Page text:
- Thus, with mitigating circumstances or whatever, the punishment may need to be adjusted
accordingly
- He also argues that the legitimacy of punishment is a result of the social contract (laws based on
principle of utilitarianism) Basically to live in groups certain individuals have to give up a certain
autonomy, in other words, freedom.
- Therefore, in return the government makes laws based on utilitarianism that is laws that are
made to achieve the greatest happiness of the greatest number of ppl
- Fundamentally important is that all people are thought to possess the ability to reason (all
actions are rational)
- He argues that punishment should be based on the degree of harm causes, rather than on
criminal intent or motivation.
- Purpose of punishment is to be deterrence, not retribution: punishment is viewed as a tool to
prevent crime.
- He thought capital punishment was wrong
- The punishment should outweigh the benefits that the individual receives when committing the
crime
Jeremy Bentham
- An introduction to the principles of moral legislation
- MAIN PRINCIPLE: all parts of human nature are based on two things: pain and pleasure
- Punishment: the pain should outweigh the pleasure that drives from that action
- Ideas based on the concept of utility, to achieve the greatest happiness for the greatest number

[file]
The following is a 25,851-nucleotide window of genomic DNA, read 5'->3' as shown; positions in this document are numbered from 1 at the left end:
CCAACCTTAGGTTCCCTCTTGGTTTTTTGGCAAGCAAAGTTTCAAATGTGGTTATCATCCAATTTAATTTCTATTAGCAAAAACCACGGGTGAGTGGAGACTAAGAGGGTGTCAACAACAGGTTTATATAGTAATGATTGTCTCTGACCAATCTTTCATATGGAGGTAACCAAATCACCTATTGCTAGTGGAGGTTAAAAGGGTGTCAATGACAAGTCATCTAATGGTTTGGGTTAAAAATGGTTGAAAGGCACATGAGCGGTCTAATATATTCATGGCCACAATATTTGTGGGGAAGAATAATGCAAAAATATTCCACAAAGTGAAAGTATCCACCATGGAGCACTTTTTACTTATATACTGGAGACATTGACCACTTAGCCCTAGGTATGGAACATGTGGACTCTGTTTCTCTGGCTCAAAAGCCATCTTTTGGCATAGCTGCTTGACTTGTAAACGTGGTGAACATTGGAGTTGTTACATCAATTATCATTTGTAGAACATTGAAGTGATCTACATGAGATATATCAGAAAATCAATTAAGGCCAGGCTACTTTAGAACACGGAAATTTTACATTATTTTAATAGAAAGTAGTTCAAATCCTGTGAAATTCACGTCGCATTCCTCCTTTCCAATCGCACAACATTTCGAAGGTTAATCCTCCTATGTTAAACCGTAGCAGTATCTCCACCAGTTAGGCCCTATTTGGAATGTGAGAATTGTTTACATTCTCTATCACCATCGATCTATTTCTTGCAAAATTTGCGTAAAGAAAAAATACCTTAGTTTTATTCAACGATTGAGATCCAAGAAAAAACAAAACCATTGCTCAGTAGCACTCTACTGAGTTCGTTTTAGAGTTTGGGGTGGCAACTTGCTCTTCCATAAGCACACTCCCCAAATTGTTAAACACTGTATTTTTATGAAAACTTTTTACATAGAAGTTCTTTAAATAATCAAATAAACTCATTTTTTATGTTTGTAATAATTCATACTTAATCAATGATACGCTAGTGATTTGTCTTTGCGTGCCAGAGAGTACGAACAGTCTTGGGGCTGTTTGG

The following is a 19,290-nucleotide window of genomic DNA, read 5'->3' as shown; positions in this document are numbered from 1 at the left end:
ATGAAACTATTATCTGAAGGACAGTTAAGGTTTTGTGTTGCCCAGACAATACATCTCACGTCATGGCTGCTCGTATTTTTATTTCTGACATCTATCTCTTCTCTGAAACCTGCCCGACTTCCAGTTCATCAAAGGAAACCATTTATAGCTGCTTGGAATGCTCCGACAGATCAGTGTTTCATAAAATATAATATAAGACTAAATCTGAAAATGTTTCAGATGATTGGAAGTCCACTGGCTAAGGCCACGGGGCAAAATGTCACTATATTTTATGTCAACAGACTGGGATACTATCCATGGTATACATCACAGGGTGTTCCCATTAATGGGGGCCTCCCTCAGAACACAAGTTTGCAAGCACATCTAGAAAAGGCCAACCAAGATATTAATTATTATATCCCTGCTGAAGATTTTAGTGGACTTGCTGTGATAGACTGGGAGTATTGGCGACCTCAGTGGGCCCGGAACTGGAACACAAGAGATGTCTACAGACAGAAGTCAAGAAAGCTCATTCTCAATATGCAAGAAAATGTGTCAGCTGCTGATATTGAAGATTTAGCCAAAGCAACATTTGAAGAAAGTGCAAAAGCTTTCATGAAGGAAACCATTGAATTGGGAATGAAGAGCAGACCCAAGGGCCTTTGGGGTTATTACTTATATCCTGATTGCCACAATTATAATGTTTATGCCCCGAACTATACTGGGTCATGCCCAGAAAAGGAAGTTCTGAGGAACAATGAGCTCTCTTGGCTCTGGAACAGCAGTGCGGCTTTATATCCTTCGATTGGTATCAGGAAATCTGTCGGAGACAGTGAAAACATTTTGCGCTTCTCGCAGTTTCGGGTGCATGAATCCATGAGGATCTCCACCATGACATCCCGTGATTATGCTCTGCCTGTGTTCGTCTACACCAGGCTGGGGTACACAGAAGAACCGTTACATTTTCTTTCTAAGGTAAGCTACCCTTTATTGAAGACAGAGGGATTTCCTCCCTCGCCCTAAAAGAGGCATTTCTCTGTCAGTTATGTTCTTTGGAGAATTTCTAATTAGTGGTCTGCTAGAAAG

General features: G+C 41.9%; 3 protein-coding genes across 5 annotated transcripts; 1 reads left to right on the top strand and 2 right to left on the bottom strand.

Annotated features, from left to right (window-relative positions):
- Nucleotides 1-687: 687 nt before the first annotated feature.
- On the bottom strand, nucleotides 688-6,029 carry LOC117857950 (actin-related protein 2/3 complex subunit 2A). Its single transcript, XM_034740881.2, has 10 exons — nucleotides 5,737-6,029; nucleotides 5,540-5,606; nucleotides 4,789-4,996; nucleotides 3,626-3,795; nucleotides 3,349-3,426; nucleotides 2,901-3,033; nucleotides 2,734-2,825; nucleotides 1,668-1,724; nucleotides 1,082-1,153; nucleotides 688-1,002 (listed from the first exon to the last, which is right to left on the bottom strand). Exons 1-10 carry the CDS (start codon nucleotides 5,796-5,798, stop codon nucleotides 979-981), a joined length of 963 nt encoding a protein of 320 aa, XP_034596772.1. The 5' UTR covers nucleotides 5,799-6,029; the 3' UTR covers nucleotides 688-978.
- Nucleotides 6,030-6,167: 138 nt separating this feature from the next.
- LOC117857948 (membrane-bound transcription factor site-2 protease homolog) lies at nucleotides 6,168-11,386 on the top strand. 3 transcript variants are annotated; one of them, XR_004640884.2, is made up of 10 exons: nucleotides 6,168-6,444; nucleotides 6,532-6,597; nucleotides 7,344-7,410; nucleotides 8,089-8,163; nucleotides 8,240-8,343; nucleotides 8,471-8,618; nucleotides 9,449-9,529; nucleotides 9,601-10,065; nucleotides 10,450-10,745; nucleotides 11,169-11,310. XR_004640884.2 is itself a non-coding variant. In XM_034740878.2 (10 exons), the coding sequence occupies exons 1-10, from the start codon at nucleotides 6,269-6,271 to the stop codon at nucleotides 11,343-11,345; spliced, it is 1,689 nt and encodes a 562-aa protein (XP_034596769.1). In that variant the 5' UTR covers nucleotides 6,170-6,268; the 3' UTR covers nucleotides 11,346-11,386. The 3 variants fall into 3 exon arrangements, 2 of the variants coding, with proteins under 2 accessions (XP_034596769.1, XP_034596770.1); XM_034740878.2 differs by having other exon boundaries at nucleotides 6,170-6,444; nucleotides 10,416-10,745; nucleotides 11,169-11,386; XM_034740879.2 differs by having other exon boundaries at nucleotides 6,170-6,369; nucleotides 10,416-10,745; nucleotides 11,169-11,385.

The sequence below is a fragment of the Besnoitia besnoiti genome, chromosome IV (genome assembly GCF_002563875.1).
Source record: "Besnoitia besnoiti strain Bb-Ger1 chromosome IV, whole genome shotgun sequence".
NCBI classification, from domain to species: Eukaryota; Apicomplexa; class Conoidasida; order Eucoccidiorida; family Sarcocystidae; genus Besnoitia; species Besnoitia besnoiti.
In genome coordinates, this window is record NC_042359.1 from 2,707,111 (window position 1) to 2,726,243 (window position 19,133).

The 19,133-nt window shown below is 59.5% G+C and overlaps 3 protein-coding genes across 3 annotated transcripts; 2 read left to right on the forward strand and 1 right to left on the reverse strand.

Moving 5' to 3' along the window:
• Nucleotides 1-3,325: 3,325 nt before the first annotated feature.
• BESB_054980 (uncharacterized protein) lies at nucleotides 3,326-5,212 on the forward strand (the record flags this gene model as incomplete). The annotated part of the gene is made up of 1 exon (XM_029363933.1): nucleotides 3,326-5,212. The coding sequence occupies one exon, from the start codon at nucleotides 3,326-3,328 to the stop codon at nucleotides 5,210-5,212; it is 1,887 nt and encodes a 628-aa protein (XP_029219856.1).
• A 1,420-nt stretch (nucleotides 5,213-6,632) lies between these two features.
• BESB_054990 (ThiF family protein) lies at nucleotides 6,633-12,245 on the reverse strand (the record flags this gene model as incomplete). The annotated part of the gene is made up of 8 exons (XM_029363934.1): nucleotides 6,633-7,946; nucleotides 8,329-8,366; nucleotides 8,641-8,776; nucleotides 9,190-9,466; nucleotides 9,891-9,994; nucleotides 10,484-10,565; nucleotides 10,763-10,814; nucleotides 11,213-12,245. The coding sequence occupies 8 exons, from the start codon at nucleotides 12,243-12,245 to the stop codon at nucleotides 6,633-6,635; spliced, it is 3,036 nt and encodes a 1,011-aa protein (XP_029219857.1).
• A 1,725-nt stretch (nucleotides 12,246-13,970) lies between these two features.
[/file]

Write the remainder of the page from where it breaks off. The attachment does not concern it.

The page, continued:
of ppl
- His approach to crime prevention is hedonistic calculus: to reduce crime, the pain society
assigns for committing a crime must outweigh the pleasure gained from that criminal activity
- Against strict punishment has to be swift and certain
- Argued that punishment can be calculated in terms of intensity, duration, certainty, and
immediacy in time.
The calculation of pain from punishment is based on three things:
1) Experience with criminal punishment in other words prior record
2) Knowledge of punishments imposed by the law for certain types of behaviour ignorance of law
is not a defence
3) Awareness of what punishment has been given to apprehended offenders in the past
Neoclassical theory: punishment should not vary by the circumstances or characteristics of the offender
except in cases of mitigating circumstances

Document Summary

Week 2 - deterrence and rational choice part i. The classical theories are a foundation of deterrence and rational choice, and explanation of criminal behaviour. Choice theory: believes that youth engage in delinquent behaviour after weighing the consequences and benefits of their actions. They think that their action will be more beneficial rather than costly. The decision making process can be influenced if there is a greater likelihood of being punished for the behaviour. Certainty of punishment changes the likelihood of committing a delinquent act. Prior to the enlightenment we relied on spiritual explanation. Developed a freedom of choice, free will and rationality. Free will: freedom to make personal behavioural choices unencumbered by external factors. Crime as a particular individual form of evil and as a moral wrongdoing that is fed by personal choice. Causes of crime lie between the individual offender. Motivation: self interest and subject the responsibilities for their actions.